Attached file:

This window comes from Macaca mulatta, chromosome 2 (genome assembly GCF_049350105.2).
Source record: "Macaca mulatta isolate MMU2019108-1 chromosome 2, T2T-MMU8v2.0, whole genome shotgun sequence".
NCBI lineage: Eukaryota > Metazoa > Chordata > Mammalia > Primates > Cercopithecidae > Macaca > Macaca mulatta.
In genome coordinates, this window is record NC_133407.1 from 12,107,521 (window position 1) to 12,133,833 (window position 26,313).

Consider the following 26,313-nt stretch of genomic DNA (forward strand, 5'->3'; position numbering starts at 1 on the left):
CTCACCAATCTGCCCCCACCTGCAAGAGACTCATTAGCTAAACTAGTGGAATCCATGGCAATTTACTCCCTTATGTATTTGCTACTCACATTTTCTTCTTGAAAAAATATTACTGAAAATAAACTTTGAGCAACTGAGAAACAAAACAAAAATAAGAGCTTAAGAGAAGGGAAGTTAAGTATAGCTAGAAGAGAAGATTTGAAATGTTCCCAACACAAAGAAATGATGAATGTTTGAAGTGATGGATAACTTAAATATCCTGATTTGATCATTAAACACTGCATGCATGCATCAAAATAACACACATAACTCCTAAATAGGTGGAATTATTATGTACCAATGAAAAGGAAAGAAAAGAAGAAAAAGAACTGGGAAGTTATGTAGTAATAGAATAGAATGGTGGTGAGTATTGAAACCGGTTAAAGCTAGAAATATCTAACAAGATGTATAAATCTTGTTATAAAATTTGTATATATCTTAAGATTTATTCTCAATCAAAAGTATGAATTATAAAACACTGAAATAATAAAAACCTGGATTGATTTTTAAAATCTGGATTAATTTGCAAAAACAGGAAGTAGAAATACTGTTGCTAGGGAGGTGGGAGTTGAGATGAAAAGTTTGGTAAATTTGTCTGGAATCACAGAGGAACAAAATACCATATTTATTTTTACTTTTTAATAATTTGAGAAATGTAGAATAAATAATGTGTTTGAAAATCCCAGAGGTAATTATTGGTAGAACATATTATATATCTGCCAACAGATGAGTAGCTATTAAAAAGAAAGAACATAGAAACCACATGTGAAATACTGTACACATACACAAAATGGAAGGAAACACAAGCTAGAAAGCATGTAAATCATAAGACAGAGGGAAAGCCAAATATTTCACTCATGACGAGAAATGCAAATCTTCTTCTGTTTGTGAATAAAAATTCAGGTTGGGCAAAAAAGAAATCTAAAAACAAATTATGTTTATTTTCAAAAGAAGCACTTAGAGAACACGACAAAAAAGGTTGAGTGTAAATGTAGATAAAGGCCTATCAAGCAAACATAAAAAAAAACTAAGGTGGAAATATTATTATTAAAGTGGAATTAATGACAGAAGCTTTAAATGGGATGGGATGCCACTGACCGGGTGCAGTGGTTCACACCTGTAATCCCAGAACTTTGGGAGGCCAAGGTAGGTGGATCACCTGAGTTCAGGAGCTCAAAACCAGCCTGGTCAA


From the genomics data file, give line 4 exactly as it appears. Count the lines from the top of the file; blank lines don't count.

In genome coordinates, this window is record NC_133407.1 from 12,107,521 (window position 1) to 12,133,833 (window position 26,313).